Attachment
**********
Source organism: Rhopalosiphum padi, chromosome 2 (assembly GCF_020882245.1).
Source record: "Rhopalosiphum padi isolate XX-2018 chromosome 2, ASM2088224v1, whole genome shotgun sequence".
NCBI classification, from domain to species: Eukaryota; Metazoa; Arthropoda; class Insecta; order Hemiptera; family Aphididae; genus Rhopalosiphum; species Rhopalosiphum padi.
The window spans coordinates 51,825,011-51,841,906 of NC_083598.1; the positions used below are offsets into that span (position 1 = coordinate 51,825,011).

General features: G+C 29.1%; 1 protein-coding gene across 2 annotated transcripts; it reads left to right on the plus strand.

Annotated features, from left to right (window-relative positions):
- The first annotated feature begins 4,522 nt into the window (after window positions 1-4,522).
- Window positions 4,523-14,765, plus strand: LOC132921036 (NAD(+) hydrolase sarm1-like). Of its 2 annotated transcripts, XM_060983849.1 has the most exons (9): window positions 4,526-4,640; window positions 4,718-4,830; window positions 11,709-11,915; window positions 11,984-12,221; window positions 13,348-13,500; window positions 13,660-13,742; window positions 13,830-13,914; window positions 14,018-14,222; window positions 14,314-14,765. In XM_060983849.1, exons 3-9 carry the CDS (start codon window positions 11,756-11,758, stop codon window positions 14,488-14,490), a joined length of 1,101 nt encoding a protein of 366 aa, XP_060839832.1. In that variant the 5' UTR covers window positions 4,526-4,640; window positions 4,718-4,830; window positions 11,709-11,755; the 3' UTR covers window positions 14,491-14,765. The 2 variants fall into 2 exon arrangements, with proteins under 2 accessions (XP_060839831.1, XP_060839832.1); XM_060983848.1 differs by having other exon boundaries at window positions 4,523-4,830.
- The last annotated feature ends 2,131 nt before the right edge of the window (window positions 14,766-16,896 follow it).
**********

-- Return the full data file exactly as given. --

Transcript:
Source organism: Rhopalosiphum padi, chromosome 2 (assembly GCF_020882245.1).
Source record: "Rhopalosiphum padi isolate XX-2018 chromosome 2, ASM2088224v1, whole genome shotgun sequence".
NCBI classification, from domain to species: Eukaryota; Metazoa; Arthropoda; class Insecta; order Hemiptera; family Aphididae; genus Rhopalosiphum; species Rhopalosiphum padi.
The window spans coordinates 51,825,011-51,841,906 of NC_083598.1; the positions used below are offsets into that span (position 1 = coordinate 51,825,011).

General features: G+C 29.1%; 1 protein-coding gene across 2 annotated transcripts; it reads left to right on the plus strand.

Annotated features, from left to right (window-relative positions):
- The first annotated feature begins 4,522 nt into the window (after window positions 1-4,522).
- Window positions 4,523-14,765, plus strand: LOC132921036 (NAD(+) hydrolase sarm1-like). Of its 2 annotated transcripts, XM_060983849.1 has the most exons (9): window positions 4,526-4,640; window positions 4,718-4,830; window positions 11,709-11,915; window positions 11,984-12,221; window positions 13,348-13,500; window positions 13,660-13,742; window positions 13,830-13,914; window positions 14,018-14,222; window positions 14,314-14,765. In XM_060983849.1, exons 3-9 carry the CDS (start codon window positions 11,756-11,758, stop codon window positions 14,488-14,490), a joined length of 1,101 nt encoding a protein of 366 aa, XP_060839832.1. In that variant the 5' UTR covers window positions 4,526-4,640; window positions 4,718-4,830; window positions 11,709-11,755; the 3' UTR covers window positions 14,491-14,765. The 2 variants fall into 2 exon arrangements, with proteins under 2 accessions (XP_060839831.1, XP_060839832.1); XM_060983848.1 differs by having other exon boundaries at window positions 4,523-4,830.
- The last annotated feature ends 2,131 nt before the right edge of the window (window positions 14,766-16,896 follow it).